With the defeat of the DREAM Act, the Obama Administration’s "Deportation First" immigration policy – to expel record numbers of undocumented immigrants to obtain buy-in from the GOP on comprehensive immigration reform – has proven not just an epic political failure, but one with grotesque human costs.
Doubts over a strategy to deport hundreds of thousands of immigrants as a quid pro quo for Republican support on CIR were present from the start. As detailed yesterday by the Washington Post,
Whenever Rep. Luis V. Gutierrez (D-Ill.) and other immigrant-rights advocates asked President Obama how a Democratic administration could preside over the greatest number of deportations in any two-year period in the nation's history, Obama's answer was always the same.
Deporting almost 800,000 illegal immigrants might antagonize some Democrats and Latino voters, Obama's skeptical supporters said the president told them, but stepped-up enforcement was the only way to buy credibility with Republicans and generate bipartisan support for an overhaul of the nation's immigration laws.
On Saturday, that strategy was in ruins after Senate Democrats could muster only 55 votes in support of the Development, Relief and Education for Alien Minors (DREAM) Act, a measure that would have created a pathway to citizenship for undocumented immigrants who were brought to the United States as children.
The New York Times is charitable in its analysis:
Part of the administration’s strategy has been to ramp up border and workplace enforcement to attract Republican votes for the overhaul. The vote on Saturday made it clear that strategy has not succeeded so far.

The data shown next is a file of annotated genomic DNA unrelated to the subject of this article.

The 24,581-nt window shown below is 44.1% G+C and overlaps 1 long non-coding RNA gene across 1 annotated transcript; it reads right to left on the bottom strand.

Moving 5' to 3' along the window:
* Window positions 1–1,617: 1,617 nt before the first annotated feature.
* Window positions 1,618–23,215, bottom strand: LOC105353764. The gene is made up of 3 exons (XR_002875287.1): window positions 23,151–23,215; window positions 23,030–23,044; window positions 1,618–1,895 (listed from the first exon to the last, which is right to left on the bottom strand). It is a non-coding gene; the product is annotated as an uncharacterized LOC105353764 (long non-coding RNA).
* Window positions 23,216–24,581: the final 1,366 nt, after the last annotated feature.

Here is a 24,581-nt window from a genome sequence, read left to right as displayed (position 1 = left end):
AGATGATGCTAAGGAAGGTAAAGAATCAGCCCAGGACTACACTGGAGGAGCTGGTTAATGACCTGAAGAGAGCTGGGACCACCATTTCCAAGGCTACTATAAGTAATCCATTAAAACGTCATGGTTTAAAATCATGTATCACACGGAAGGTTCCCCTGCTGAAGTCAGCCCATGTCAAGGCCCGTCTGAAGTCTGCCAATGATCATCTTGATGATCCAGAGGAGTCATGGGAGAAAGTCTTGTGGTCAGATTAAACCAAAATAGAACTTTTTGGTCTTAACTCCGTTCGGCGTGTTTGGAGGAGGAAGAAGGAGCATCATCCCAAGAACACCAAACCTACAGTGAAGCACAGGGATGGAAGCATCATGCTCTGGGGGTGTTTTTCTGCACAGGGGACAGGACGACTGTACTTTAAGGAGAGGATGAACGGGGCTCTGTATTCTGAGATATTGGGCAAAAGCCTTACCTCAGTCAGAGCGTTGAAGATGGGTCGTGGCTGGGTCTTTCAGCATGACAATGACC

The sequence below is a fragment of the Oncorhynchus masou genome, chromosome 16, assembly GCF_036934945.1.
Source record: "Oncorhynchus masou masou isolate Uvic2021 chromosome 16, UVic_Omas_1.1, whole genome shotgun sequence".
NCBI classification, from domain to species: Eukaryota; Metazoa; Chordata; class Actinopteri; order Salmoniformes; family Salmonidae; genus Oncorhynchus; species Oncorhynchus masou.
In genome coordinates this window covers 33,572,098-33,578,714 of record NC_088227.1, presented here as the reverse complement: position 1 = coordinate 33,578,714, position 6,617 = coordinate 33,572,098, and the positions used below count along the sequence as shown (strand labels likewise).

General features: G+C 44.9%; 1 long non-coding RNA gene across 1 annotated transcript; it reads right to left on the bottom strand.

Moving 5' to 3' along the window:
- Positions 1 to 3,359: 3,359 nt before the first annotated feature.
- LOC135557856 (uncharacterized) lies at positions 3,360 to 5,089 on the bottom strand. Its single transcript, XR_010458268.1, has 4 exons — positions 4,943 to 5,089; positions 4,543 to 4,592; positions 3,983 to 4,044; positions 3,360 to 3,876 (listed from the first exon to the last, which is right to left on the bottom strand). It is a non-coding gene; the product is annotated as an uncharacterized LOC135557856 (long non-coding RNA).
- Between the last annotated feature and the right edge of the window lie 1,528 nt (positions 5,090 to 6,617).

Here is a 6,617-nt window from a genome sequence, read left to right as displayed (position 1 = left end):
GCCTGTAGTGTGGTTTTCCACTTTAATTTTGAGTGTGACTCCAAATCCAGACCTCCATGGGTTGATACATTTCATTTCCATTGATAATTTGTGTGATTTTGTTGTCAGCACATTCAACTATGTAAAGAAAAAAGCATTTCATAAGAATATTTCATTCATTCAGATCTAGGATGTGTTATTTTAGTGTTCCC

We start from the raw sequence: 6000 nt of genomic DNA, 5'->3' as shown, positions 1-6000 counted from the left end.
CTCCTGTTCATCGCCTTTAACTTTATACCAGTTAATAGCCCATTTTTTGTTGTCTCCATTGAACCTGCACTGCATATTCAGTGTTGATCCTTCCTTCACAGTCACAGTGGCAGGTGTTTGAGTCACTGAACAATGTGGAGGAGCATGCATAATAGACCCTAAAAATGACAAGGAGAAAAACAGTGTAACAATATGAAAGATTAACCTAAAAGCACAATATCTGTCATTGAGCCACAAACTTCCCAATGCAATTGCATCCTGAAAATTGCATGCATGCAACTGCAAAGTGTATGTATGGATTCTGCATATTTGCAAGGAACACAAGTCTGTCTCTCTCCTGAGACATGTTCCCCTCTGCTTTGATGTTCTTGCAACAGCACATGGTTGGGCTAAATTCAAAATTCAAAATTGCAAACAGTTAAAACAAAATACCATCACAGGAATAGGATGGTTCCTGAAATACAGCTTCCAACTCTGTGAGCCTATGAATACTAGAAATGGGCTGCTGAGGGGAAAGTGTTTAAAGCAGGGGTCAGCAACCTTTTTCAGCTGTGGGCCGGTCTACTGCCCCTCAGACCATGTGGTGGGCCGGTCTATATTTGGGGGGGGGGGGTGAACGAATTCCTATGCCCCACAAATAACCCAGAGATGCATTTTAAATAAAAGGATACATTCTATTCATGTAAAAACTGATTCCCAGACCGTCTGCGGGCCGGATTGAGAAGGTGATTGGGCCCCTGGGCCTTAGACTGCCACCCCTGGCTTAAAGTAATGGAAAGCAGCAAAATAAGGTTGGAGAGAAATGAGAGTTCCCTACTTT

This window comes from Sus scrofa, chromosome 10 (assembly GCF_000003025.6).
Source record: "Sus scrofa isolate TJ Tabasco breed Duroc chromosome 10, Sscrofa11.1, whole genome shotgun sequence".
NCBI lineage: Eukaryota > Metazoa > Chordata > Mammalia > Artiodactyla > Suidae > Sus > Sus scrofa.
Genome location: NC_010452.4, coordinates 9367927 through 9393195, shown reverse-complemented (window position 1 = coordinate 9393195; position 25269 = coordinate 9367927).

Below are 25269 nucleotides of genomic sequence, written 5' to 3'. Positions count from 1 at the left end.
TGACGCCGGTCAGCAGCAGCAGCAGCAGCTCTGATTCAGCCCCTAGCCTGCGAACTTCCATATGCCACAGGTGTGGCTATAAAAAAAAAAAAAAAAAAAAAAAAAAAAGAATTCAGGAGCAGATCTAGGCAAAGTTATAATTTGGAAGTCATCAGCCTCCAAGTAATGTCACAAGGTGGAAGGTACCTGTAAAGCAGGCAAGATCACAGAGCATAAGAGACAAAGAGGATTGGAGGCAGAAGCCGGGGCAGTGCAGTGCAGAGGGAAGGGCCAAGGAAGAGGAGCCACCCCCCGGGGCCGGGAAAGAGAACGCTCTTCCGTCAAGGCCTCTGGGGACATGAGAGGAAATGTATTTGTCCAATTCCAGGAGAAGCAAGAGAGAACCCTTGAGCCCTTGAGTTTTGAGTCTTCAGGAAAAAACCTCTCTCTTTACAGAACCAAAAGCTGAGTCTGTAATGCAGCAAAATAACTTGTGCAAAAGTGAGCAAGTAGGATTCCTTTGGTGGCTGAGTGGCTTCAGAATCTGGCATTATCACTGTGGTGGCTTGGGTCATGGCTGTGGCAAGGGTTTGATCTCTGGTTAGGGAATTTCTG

As reported by the Los Angeles Times, Democrats again will take consolation in the belief that the GOP’s opposition has further alienated an expanding Latino voting bloc -- a bloc that has coalesced around the Democrats largely because of the party's stated promises to get CIR done. But with the Democrats string of failures to deliver even on plainly meritorious legislation with bipartisan support like the DREAM Act, their consolation is misplaced. Latino voters, although holding the GOP in negative regard, will likely view the Democrats as incurably inept at best and insincere at worst and therefore unworthy of enthusiastic support -- support the Dems desperately need to counter Tea Party exuberance in 2012. Latino voters turned out in strength for the Democrats in the midterm elections, arguably saving their majority in the Senate. What will rally Latino voters now that the Democrats have serially failed to enact CIR or DREAM? This likely enthusiasm gap will haunt any Democratic presidential hopeful offering warmed-over promises on immigration reform.
Beyond the policy debates and legislative post-mortems of the DREAM Act defeat, one key issue has been lost regarding Obama and the Democrats' high-profile failure here. With nothing to show for his high-pain, no reward strategy, President Obama has much to account for, having ordered a catastrophic mass deportation policy large enough to clear out the City of San Jose, California. The incalculable human toll on America’s families, employers, and communities by deporting 800,000 immigrants is breathtaking. Families are broken, employers are scrambling to find critical workers, and entire neighborhoods and towns are desolate.
The Administration’s iron-fisted strategy to find support for humanitarian immigration reform brings to mind the old Vietnam war dictum, “To save the town, it became necessary to destroy it.” To obtain a just solution for America's undocumented immigrant community, the Obama Administration has found it necessary to assail, deplete, and strike fear into its heart. And the failure does not stop there, as ICE Chief John Morton has officially signaled that deportations will continue apace. The President's moral arrogance, that he could build a just solution for the 12 million undocumented and their mixed-status families, by deporting hundreds of thousands of non-citizens in the foolish hope of placating a malevolent and uncompromising opposition, has been a classic Obama "teachable moment". Because there can be no doubt now as to the total disregard of America's immigrants in the Obama White House.